Linked by Thom Holwerda on Thu 17th Mar 2011 13:19 UTC
Legal And so Sony's crusade against Playstation 3 hacker George "Geohot" Hotz continues. After Sony getting all of Geohot's computers and access to server logs and personal details from many of his websites and social media accounts, Sony has now been given access to Geohot's PayPal account, and all information within it - including of the people he has had financial dealings with.
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RE[2]: In Sony's corner
by nt_jerkface on Thu 17th Mar 2011 21:35 UTC in reply to "RE: In Sony's corner"
nt_jerkface
Member since:
2009-08-26

He was re-enabling features that were ADVERTISED BY SONY when it was released.


You can still use it as a Linux server, you just can't update it. And he was trying to break out of the hypervisor with Linux before OtherOS was disabled.

Why anyone would think it is a good idea to use a Sony console as a server is beyond me. Sure you might get some good cpu power/price initially but the ram is limited and the parts can't be replaced.

Reply Parent Score: 2

RE[3]: In Sony's corner
by WereCatf on Fri 18th Mar 2011 02:53 in reply to "RE[2]: In Sony's corner"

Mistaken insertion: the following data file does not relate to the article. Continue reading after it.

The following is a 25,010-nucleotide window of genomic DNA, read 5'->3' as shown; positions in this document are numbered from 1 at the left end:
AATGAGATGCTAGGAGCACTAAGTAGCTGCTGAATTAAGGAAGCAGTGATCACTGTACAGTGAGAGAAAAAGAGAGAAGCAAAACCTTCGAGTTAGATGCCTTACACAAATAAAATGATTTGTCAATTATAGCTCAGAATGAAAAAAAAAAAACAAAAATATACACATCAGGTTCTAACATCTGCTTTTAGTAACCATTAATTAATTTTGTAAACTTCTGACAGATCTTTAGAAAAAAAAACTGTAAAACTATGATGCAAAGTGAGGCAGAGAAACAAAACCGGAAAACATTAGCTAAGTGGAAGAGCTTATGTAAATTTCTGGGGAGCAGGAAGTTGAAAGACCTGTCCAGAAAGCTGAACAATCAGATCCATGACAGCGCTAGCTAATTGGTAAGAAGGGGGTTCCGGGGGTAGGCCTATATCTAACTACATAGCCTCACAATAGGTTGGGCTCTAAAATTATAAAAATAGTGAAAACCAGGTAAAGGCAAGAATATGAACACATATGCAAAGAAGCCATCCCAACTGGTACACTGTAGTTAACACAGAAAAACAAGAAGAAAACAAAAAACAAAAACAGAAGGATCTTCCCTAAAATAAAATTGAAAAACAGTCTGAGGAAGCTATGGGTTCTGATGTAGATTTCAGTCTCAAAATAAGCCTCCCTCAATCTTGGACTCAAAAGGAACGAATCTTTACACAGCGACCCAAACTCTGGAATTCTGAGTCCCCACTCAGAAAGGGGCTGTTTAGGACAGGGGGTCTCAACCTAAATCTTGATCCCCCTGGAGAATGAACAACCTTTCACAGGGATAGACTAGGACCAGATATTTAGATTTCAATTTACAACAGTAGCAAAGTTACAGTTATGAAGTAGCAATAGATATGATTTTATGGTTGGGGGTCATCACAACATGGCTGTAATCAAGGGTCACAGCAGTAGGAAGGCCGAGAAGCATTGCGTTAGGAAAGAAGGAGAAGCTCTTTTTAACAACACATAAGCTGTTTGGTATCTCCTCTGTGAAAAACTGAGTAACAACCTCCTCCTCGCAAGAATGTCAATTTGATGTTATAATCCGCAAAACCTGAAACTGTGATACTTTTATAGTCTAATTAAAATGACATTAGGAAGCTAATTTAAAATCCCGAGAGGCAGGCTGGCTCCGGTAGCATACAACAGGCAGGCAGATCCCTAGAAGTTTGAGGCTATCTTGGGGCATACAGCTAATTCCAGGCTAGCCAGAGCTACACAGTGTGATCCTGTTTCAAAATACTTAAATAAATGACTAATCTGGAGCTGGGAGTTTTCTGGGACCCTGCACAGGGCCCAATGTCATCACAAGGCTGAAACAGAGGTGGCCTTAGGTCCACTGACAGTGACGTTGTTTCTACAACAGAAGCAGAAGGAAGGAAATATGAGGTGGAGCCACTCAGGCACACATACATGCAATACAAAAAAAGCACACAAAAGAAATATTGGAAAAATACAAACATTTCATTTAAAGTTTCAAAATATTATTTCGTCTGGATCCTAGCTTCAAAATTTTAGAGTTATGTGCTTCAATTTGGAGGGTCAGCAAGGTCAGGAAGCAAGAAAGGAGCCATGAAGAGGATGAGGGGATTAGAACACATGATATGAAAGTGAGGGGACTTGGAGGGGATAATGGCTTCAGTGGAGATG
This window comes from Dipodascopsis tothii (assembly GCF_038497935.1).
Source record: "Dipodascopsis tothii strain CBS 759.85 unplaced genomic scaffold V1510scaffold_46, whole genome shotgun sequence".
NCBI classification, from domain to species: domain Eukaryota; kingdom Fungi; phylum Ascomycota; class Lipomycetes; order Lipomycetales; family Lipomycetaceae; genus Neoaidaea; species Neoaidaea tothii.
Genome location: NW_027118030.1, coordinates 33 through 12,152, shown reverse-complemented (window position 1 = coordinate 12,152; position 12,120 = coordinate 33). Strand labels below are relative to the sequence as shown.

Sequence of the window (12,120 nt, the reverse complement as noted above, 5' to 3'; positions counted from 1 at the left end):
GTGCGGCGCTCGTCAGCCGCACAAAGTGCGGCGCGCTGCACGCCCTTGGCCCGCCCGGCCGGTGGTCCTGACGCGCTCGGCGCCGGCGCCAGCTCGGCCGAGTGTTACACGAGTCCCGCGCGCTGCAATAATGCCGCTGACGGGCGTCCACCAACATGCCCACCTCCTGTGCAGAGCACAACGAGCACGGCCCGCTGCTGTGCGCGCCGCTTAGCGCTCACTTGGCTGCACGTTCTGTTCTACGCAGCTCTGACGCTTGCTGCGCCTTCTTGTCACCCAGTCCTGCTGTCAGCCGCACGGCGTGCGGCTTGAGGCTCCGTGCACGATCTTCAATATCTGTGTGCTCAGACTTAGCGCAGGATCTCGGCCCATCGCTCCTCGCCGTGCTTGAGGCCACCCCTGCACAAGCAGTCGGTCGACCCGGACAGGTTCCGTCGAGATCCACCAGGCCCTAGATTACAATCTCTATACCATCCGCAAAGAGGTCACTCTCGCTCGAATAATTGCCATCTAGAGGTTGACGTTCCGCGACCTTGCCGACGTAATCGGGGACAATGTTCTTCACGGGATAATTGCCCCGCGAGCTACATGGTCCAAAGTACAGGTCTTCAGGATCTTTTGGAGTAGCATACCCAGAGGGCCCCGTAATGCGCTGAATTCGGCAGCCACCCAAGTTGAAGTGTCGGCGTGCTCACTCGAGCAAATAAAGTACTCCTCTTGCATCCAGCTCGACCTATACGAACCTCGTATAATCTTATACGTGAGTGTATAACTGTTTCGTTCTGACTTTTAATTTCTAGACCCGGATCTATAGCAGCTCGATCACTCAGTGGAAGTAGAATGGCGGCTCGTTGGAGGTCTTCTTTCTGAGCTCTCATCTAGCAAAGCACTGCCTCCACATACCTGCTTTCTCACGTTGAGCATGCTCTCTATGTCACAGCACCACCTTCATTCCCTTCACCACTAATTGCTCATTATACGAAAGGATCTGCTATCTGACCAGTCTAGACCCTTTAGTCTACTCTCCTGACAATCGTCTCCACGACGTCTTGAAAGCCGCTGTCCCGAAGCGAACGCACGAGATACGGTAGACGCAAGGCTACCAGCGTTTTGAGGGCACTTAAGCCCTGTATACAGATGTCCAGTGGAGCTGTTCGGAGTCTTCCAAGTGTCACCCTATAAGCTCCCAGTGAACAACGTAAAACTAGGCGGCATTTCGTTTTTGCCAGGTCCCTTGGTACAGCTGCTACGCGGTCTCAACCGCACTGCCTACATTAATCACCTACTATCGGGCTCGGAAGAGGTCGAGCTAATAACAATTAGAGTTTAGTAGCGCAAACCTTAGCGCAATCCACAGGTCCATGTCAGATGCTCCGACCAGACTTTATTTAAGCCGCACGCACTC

WereCatf Member since:
2006-02-15

Why anyone would think it is a good idea to use a Sony console as a server is beyond me.


You lack imagination. Even the US Army itself were planning to use PS3 clusters.

Reply Parent Score: 2

RE[4]: In Sony's corner
by westlake on Fri 18th Mar 2011 05:19 in reply to "RE[3]: In Sony's corner"
westlake Member since:
2010-01-07

You lack imagination. Even the US Army itself were planning to use PS3 clusters.


Each single cluster taking 1,500-2,000 PS3 Fats + spares out of retail distribution channels.

Each console sold at a loss.

With no return to Sony from video game sales, Blu-Ray, or online services.

and cannibalizing the market for any commercial cell-based HPC product.

That is not a "sustainable business model," to quote one of the geek's favorite phrases.

Reply Parent Score: 1

RE[3]: In Sony's corner
by Alfman on Fri 18th Mar 2011 12:42 in reply to "RE[2]: In Sony's corner"
Alfman Member since:
2011-01-28

"You can still use it as a Linux server, you just can't update it. And he was trying to break out of the hypervisor with Linux before OtherOS was disabled."

This is precisely the problem, the users cannot have ALL the features they paid for. Giving them a choice of which features they want is immaterial.